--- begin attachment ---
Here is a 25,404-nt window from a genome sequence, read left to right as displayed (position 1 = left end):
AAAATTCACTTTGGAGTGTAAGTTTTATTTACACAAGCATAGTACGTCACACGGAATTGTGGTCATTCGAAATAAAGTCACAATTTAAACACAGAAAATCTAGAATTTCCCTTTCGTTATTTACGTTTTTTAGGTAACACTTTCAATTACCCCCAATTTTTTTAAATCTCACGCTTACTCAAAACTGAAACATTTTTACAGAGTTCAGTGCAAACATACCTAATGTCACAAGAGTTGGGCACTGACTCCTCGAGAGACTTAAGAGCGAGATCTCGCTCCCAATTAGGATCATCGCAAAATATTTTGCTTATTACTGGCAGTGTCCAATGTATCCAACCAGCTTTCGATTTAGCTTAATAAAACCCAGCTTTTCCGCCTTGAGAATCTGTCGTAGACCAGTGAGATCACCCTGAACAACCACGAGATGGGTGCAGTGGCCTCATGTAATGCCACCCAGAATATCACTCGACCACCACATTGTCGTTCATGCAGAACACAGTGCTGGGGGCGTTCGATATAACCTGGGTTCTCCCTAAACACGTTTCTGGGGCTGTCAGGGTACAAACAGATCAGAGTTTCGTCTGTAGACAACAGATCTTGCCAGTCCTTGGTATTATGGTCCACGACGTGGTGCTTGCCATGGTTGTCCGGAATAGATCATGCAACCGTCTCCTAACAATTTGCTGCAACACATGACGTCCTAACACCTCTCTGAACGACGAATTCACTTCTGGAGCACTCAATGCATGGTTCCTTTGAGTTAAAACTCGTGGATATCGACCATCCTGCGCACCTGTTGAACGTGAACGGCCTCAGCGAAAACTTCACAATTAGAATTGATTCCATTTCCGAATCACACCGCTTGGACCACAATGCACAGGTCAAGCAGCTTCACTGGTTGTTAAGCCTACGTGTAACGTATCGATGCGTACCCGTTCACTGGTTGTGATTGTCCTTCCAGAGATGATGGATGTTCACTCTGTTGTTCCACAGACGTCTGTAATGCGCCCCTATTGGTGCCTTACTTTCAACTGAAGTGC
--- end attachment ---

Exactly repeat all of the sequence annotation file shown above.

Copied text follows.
Here is a 25,404-nt window from a genome sequence, read left to right as displayed (position 1 = left end):
AAAATTCACTTTGGAGTGTAAGTTTTATTTACACAAGCATAGTACGTCACACGGAATTGTGGTCATTCGAAATAAAGTCACAATTTAAACACAGAAAATCTAGAATTTCCCTTTCGTTATTTACGTTTTTTAGGTAACACTTTCAATTACCCCCAATTTTTTTAAATCTCACGCTTACTCAAAACTGAAACATTTTTACAGAGTTCAGTGCAAACATACCTAATGTCACAAGAGTTGGGCACTGACTCCTCGAGAGACTTAAGAGCGAGATCTCGCTCCCAATTAGGATCATCGCAAAATATTTTGCTTATTACTGGCAGTGTCCAATGTATCCAACCAGCTTTCGATTTAGCTTAATAAAACCCAGCTTTTCCGCCTTGAGAATCTGTCGTAGACCAGTGAGATCACCCTGAACAACCACGAGATGGGTGCAGTGGCCTCATGTAATGCCACCCAGAATATCACTCGACCACCACATTGTCGTTCATGCAGAACACAGTGCTGGGGGCGTTCGATATAACCTGGGTTCTCCCTAAACACGTTTCTGGGGCTGTCAGGGTACAAACAGATCAGAGTTTCGTCTGTAGACAACAGATCTTGCCAGTCCTTGGTATTATGGTCCACGACGTGGTGCTTGCCATGGTTGTCCGGAATAGATCATGCAACCGTCTCCTAACAATTTGCTGCAACACATGACGTCCTAACACCTCTCTGAACGACGAATTCACTTCTGGAGCACTCAATGCATGGTTCCTTTGAGTTAAAACTCGTGGATATCGACCATCCTGCGCACCTGTTGAACGTGAACGGCCTCAGCGAAAACTTCACAATTAGAATTGATTCCATTTCCGAATCACACCGCTTGGACCACAATGCACAGGTCAAGCAGCTTCACTGGTTGTTAAGCCTACGTGTAACGTATCGATGCGTACCCGTTCACTGGTTGTGATTGTCCTTCCAGAGATGATGGATGTTCACTCTGTTGTTCCACAGACGTCTGTAATGCGCCCCTATTGGTGCCTTACTTTCAACTGAAGTGC